6 Quotes of the First Freely Elected President of Malawi, Bakili Muluzi

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Bakili Muluzi is a Malawian politician and the first freely elected President of Malawi. Born on March 17, 1943 Bakili Muluzi ended Hastings Kamuzu Banda single party rule of over 30 years in a keenly contested election which he won with 47% of the total vote cast.

Immediately he was sworn into office in 1994, Bakili freed political prisoners and re-establishes freedom of speech in Malawi. He became an advocate for a constitutional change to enable him run for a third term close to the end of his two term tenure as allowed by Malawian Constitution, but protest and opposition forced him to abandoned the idea.

He has been widely described as a man of humor, charisma and great ideas.

Here are 6 Quotes of the first freely elected President of Malawi, Bakili Muluzi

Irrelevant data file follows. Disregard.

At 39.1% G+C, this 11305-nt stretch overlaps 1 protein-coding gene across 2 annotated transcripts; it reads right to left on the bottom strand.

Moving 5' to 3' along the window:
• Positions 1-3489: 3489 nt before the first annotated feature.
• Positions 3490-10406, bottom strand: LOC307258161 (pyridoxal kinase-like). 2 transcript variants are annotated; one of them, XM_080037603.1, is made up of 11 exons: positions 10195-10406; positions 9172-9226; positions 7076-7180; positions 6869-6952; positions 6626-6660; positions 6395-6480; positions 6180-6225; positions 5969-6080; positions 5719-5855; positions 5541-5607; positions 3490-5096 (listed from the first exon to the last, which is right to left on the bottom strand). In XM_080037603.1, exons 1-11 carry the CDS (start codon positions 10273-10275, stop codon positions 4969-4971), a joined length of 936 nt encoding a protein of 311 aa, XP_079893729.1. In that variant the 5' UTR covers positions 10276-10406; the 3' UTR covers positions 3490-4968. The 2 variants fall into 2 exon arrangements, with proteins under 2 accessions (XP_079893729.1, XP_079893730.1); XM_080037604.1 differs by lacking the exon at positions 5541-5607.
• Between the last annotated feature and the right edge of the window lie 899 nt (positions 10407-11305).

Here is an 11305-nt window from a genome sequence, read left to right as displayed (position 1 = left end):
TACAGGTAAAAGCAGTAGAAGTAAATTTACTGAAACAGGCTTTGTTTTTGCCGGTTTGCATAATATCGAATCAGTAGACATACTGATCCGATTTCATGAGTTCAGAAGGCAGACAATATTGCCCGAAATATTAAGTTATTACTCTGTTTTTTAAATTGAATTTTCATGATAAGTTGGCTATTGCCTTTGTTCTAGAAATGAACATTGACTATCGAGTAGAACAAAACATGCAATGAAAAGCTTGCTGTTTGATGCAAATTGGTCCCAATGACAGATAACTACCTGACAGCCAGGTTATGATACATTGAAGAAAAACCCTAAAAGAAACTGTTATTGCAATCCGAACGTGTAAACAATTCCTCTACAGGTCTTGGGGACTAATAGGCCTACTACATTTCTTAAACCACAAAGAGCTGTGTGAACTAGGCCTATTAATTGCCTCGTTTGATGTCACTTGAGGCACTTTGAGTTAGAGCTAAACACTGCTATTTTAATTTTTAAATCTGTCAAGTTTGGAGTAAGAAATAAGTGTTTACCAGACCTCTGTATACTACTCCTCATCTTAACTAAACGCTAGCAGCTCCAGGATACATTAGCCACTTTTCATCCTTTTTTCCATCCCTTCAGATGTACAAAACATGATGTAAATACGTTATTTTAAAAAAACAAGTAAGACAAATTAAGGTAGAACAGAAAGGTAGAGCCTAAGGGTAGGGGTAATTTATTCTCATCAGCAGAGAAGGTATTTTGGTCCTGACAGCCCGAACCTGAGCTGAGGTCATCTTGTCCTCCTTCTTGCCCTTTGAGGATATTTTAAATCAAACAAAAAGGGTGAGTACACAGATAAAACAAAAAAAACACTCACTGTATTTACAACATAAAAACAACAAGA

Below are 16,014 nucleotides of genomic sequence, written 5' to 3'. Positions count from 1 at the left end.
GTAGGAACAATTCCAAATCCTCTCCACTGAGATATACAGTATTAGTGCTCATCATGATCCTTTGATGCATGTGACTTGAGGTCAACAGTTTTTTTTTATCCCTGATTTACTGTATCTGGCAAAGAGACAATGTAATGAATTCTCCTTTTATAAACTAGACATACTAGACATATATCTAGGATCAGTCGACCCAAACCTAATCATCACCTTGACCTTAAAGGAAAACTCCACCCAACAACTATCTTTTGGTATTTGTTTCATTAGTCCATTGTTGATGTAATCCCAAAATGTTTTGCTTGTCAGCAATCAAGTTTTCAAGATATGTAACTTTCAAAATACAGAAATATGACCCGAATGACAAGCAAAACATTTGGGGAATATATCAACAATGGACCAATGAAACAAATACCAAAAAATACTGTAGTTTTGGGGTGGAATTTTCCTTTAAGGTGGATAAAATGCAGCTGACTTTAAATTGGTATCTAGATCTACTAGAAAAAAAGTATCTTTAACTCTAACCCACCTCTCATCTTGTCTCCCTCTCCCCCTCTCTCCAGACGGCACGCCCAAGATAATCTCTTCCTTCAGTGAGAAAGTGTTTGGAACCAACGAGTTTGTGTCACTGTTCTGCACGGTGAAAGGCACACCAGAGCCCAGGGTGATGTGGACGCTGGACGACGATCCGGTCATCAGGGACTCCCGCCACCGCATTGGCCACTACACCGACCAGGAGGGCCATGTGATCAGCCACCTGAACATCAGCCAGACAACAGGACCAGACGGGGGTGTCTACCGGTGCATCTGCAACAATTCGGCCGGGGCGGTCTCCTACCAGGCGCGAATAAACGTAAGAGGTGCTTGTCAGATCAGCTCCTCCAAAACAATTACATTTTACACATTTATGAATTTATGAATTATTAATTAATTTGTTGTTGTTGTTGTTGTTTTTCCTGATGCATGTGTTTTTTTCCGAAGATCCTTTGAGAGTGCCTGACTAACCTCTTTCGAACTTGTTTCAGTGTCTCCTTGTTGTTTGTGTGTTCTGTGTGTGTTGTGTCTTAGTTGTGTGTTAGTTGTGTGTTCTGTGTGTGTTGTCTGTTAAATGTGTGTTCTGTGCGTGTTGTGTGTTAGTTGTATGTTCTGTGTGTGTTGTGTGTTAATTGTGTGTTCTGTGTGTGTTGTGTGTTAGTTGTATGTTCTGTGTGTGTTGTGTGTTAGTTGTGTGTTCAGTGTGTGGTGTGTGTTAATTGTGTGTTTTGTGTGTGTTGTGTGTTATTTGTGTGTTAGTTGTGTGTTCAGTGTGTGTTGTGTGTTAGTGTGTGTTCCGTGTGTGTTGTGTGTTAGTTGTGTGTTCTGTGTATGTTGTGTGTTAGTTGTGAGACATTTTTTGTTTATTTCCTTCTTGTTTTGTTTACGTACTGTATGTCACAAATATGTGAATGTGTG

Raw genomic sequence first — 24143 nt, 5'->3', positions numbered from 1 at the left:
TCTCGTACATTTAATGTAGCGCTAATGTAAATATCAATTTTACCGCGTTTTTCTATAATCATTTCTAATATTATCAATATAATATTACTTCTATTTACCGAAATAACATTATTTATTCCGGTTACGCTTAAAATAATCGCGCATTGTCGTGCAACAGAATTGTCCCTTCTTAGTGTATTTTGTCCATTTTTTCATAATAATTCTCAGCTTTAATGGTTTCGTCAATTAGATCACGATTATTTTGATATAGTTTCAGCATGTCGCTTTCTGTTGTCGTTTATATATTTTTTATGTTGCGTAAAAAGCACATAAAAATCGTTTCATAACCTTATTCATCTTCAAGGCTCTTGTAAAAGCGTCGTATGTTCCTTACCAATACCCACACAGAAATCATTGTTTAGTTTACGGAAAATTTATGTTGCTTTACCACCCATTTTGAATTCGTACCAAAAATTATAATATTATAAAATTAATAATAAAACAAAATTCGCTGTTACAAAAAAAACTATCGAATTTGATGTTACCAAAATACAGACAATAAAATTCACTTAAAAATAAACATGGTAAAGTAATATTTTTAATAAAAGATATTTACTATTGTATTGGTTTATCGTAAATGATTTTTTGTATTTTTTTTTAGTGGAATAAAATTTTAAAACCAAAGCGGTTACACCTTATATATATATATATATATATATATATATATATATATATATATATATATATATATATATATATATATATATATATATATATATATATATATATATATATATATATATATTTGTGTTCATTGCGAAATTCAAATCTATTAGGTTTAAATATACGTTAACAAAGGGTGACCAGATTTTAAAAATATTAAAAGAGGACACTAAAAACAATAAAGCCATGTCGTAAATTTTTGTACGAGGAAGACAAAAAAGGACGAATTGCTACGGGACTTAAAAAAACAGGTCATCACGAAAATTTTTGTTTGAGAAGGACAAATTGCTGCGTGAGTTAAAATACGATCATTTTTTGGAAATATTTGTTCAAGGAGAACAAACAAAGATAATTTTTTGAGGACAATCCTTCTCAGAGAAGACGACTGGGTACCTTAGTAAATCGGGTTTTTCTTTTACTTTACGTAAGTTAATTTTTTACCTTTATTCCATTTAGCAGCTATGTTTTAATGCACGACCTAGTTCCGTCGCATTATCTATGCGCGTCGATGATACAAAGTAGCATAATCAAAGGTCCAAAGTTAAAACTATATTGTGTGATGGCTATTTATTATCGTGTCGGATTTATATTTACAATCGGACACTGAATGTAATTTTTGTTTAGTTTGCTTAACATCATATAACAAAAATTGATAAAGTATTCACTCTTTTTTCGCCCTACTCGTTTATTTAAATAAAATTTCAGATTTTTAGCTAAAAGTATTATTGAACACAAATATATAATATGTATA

Top 6 Quotes of Bakili Muluzi

1. I have often said that we chose democracy for ourselves in Africa and the Commonwealth ‒ we therefore must live and adhere to its tenets.

2. The industrialized nations need to seriously address the major concern of the poor countries. We want to walk with the industrialized nations. We don’t want to be carried on their shoulders.

3. I feel happy, not that I am president, but that at last the people of Malawi had won.

“The IMF is to blame for the biting food crisis. They insisted the government sell maize from its strategic reserve and requested that the government abandon its starter pack agricultural subsidy program”

4. Malawi seeks international partnership in HIV and AIDS prevention management. We recognize that our country on its own cannot successfully wage the battle against HIV and AIDS without the full support of the international community. I am happy to say that  Malawi has made tremendous progress in AIDS awareness campaigns

5. I think in politics one has to be known, rather than just coming from nowhere.

6. Democracy, rule of law, respect for human rights including the right to vote, and to choose leaders freely without intimidation and violence, are some of the core values and principles of the Commonwealth. There is no better occasion to uphold them than during elections. The people must be confident that their vote will count and that there will be freedom, peace and calm after voting.

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